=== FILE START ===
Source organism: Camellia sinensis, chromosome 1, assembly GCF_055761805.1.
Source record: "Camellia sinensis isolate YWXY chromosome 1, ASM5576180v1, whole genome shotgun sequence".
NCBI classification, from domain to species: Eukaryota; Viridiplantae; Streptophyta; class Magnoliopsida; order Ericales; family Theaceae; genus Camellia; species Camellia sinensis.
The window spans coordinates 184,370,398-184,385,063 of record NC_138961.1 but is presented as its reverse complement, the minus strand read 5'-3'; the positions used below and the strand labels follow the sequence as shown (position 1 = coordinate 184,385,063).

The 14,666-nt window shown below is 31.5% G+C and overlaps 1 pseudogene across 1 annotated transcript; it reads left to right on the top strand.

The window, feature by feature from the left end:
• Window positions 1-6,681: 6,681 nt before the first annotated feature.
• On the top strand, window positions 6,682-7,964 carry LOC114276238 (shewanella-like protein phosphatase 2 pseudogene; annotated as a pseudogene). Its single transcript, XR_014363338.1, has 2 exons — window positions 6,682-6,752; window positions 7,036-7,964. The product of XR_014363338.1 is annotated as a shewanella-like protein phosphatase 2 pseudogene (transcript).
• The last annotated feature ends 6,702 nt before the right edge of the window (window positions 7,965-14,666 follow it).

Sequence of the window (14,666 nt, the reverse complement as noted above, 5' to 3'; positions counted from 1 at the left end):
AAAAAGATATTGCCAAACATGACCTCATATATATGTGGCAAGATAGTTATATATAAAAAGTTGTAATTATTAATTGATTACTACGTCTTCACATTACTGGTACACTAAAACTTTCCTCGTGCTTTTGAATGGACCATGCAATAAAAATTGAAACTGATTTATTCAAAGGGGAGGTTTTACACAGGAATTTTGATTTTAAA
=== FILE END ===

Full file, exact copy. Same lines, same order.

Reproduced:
Source organism: Camellia sinensis, chromosome 1, assembly GCF_055761805.1.
Source record: "Camellia sinensis isolate YWXY chromosome 1, ASM5576180v1, whole genome shotgun sequence".
NCBI classification, from domain to species: Eukaryota; Viridiplantae; Streptophyta; class Magnoliopsida; order Ericales; family Theaceae; genus Camellia; species Camellia sinensis.
The window spans coordinates 184,370,398-184,385,063 of record NC_138961.1 but is presented as its reverse complement, the minus strand read 5'-3'; the positions used below and the strand labels follow the sequence as shown (position 1 = coordinate 184,385,063).

The 14,666-nt window shown below is 31.5% G+C and overlaps 1 pseudogene across 1 annotated transcript; it reads left to right on the top strand.

The window, feature by feature from the left end:
• Window positions 1-6,681: 6,681 nt before the first annotated feature.
• On the top strand, window positions 6,682-7,964 carry LOC114276238 (shewanella-like protein phosphatase 2 pseudogene; annotated as a pseudogene). Its single transcript, XR_014363338.1, has 2 exons — window positions 6,682-6,752; window positions 7,036-7,964. The product of XR_014363338.1 is annotated as a shewanella-like protein phosphatase 2 pseudogene (transcript).
• The last annotated feature ends 6,702 nt before the right edge of the window (window positions 7,965-14,666 follow it).

Sequence of the window (14,666 nt, the reverse complement as noted above, 5' to 3'; positions counted from 1 at the left end):
AAAAAGATATTGCCAAACATGACCTCATATATATGTGGCAAGATAGTTATATATAAAAAGTTGTAATTATTAATTGATTACTACGTCTTCACATTACTGGTACACTAAAACTTTCCTCGTGCTTTTGAATGGACCATGCAATAAAAATTGAAACTGATTTATTCAAAGGGGAGGTTTTACACAGGAATTTTGATTTTAAA